Photographed by Sam Haskins.
Scanned by Miss Peelpants from The Photography Year Book, 1974.
Photographed by John Bishop.
Make-up by Richard Sharah.
Scanned by Miss Peelpants from.Over 21 Magazine, December 1975.
Scanned by Miss Peelpants from Vogue, May 1971.
This picture isn’t a ludicrous flight of fancy. Those nails belong to Bonnie, a girl who really does scrabble about under the bonnet of her car checking oil, batteries and spark plug. She also shoes the odd bit of typing and her fair share of washing up, plug changing and picture hanging.
But maybe we have been a little unfair. Bonnie is not only one of our favourite make-up artists (working for Elizabeth Arden) but she’s a fully trained manicurist too.
Photographed by David Anthony.
Scanned by Miss Peelpants from Honey, May 1973.
Cecil Beaton took pictures of Penelope Tree wearing new Ossie Clarks in his Wiltshire winter garden and David Bailey filmed them both, below. Double take—like a scene from the film with Cecil Beaton as the star that David Bailey is making and everyone can see in colour on ATV early next year. When I Die I Want to Go to Vogue was Bailey’s idea of a title: nobody agreed with this. For one thing it would only reflect one aspect of the Beaton legend writer, of more than twenty books; painter, with at least five major exhibitions; designer, of just about everything—opera, ballet, theatre, film—and one-man commentator, whose eye has always focused unerringly, and wittily, on the moment—this moment.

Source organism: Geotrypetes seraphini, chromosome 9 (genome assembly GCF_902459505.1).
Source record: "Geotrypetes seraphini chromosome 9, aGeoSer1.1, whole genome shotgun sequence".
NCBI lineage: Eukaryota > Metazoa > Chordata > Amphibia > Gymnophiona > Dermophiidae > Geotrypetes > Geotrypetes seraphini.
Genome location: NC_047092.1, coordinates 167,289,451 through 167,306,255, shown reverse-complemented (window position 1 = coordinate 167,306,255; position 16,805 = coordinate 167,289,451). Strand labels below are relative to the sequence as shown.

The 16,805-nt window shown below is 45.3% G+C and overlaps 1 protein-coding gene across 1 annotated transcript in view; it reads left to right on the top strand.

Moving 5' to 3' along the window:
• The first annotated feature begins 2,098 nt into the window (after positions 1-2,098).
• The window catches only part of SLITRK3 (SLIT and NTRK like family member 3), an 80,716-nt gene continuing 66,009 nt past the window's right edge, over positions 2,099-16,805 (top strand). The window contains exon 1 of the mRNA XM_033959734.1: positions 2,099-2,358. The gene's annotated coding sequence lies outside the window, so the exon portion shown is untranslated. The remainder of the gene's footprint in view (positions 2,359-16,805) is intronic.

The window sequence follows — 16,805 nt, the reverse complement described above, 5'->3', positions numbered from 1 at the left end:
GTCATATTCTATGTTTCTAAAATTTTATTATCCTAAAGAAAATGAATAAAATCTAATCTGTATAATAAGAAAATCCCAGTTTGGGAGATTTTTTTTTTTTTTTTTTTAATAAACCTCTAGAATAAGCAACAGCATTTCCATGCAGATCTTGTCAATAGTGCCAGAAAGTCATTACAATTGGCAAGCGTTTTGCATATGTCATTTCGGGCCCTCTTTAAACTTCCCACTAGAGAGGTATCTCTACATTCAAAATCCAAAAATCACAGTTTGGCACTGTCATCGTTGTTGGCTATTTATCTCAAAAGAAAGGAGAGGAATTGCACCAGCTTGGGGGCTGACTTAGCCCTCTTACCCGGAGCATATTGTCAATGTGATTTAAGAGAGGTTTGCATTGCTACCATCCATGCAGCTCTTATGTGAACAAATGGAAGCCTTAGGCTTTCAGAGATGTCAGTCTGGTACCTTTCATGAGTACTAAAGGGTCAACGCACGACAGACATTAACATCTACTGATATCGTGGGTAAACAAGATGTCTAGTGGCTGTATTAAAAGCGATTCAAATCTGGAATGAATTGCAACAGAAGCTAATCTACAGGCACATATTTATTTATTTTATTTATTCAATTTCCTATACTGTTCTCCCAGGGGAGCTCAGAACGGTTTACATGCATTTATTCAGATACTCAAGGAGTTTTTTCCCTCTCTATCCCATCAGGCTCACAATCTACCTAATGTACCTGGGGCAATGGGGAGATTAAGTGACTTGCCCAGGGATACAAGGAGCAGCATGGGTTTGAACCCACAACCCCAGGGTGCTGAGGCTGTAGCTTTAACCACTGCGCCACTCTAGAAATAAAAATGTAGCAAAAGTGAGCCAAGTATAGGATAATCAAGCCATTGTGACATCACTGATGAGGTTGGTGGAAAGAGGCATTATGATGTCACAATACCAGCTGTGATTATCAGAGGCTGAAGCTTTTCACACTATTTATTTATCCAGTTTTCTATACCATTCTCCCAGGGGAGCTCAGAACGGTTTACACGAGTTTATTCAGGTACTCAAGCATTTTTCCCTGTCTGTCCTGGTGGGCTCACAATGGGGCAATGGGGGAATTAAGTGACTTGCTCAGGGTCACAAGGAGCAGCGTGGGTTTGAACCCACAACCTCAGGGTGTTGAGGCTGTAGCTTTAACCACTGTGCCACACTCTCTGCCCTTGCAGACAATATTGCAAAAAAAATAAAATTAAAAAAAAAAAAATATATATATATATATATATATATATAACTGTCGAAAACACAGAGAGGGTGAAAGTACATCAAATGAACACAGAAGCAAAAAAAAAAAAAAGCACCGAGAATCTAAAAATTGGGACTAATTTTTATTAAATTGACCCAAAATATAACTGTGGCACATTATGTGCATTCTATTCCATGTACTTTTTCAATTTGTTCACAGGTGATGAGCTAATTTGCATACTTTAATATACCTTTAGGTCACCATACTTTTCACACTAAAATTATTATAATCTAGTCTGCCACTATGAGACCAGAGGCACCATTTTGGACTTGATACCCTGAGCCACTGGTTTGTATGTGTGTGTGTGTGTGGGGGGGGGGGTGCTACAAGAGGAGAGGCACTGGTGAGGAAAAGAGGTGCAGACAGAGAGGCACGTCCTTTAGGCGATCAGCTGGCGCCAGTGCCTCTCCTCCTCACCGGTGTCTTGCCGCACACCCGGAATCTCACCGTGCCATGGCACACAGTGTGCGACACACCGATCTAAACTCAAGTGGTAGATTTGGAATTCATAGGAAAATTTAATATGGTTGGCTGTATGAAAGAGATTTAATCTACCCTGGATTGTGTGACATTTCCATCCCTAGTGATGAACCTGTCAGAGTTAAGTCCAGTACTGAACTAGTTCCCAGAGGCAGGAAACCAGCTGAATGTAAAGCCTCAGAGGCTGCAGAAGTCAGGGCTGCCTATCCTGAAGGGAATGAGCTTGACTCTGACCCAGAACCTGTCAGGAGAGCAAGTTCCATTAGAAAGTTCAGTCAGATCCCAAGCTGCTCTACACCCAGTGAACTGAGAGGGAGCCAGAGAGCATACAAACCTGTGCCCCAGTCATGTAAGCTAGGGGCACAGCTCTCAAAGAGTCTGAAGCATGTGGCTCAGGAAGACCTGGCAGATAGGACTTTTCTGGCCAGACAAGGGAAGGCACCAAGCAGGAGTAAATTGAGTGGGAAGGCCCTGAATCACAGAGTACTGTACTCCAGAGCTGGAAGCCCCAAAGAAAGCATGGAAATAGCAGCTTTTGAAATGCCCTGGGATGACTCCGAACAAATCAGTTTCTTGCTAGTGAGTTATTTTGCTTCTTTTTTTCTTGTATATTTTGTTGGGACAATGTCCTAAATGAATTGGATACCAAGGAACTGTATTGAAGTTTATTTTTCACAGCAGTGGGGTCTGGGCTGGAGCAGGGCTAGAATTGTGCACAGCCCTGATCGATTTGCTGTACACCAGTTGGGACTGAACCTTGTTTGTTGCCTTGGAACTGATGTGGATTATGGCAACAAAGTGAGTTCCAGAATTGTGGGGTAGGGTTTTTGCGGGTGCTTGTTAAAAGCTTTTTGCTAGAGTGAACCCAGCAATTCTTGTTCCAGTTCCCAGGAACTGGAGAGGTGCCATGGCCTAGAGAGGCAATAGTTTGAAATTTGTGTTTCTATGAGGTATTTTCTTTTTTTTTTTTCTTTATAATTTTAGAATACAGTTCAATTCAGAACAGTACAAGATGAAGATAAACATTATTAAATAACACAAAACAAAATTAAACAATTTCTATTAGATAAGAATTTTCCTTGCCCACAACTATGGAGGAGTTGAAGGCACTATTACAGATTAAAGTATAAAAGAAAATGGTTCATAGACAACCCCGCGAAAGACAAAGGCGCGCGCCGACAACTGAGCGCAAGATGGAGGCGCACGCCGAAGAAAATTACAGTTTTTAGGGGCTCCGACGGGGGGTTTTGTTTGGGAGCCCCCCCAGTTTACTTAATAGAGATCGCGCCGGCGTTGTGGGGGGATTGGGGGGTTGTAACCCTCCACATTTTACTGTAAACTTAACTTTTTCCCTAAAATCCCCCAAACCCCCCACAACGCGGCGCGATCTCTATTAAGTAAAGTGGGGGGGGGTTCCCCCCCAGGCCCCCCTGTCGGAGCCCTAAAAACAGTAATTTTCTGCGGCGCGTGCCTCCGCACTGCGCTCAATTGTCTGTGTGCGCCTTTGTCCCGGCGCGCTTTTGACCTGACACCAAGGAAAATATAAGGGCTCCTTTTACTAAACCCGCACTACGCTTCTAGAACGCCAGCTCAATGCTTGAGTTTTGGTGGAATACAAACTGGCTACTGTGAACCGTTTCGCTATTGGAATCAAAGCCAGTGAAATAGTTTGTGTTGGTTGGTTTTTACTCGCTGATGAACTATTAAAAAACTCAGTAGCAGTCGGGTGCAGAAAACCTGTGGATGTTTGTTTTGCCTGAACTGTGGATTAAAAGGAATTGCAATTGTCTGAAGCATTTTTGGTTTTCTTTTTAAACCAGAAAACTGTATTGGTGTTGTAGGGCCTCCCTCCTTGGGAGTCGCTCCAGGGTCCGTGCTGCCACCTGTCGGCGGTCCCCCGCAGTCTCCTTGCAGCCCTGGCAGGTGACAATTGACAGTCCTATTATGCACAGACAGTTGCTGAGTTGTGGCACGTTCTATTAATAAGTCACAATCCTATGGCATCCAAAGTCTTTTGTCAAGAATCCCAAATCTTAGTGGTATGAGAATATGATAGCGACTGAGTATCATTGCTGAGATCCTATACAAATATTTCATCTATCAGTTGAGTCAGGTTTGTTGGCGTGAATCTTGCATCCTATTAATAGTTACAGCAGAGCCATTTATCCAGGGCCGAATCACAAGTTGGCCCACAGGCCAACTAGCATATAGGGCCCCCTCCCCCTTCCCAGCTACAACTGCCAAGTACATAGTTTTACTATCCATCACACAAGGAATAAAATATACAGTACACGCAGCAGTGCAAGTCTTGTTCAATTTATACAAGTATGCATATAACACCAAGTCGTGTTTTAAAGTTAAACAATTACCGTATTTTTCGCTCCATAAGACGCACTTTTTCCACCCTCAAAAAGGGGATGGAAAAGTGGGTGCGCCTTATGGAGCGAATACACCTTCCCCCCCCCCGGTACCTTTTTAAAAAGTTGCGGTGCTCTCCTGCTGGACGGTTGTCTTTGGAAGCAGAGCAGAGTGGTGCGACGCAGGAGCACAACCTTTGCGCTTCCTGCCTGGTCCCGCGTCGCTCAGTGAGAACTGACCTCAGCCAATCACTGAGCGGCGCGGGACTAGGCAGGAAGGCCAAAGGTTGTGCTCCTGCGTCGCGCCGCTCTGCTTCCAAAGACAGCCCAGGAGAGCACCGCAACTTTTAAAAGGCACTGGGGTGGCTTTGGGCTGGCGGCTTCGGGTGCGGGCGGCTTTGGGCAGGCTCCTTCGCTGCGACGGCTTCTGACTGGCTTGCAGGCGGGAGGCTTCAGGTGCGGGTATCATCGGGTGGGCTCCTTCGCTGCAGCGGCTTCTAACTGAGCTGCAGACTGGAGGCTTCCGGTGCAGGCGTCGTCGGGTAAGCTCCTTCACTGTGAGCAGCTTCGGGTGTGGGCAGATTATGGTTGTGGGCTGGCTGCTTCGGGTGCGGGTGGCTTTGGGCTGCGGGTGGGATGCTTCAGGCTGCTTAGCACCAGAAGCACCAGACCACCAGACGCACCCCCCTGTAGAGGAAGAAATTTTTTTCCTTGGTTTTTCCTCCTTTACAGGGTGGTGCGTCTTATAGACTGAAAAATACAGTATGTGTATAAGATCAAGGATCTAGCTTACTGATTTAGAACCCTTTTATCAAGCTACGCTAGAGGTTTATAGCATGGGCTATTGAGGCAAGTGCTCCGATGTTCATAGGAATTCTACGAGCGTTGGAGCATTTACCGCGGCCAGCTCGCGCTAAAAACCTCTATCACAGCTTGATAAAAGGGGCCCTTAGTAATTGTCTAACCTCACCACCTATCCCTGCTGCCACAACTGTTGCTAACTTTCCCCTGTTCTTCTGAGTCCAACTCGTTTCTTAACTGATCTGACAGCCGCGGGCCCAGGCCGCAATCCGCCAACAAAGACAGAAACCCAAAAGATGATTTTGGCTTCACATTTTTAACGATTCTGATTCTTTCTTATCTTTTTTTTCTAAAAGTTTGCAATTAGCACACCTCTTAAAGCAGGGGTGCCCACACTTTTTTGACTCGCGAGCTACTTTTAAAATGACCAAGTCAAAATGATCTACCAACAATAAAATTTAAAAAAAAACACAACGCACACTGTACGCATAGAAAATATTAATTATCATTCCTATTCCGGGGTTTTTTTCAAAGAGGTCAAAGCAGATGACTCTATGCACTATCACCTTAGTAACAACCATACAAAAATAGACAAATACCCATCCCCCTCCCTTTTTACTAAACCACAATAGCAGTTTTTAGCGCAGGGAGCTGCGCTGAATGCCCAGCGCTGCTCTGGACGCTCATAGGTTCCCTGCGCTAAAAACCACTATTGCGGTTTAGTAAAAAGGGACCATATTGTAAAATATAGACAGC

“An epic with a cast of thousands,” says Bailey about the film. There’s Mick Jagger, Jean Shrimpton, Lord David Cecil, Nureyev, Twiggy and many, including Sir Frederick Ashton, Dr Roy Strong, Sir George and Lady Weidenfeld, David Hockney, Patrick Procktor, Ossie Clark, Celia Birtwell, Mrs Anne Fleming, Lord and Lady Harewood, Lady Antonia Fraser and Edna O’Brien, who came to the now famous party that Cecil Beaton gave, and David Bailey filmed, in his London house. “I told everyone beforehand that there would be cameras and told them not to come if they minded. Nobody did mind.” “The worst moments,” says a guest, were when you knew the cameras were not on you.” And Beaton added, It was a mixture of people all looking very interesting in their new autumn clothes. Many looked beautiful.” Beautiful Tree with the mysterious Mexican Datura lily, right. Black panne velvet suit with great gathered Edwardian sleeves, a cowl and long panelled skirt; to order. Black crepe dress, side-buttoning collar, then split, long split skirt with pleated panel, 17 gns. Both at Quorum. Victorian silver choker, Sarah Dwyer and Tony Giorgi, The Chelsea Antique Market. Hair by Celine of Leonard.
Above photographed by Cecil Beaton. Below photographed by David Bailey.
Scanned by Miss Peelpants from Vogue, December 1970.
Not one, but two Madeline Smith modelling jobs in one copy of 19 Magazine. What a beauty!
Scanned by Miss Peelpants from 19 Magazine, September 1969.
Scanned by Miss Peelpants from Honey Magazine, October 1970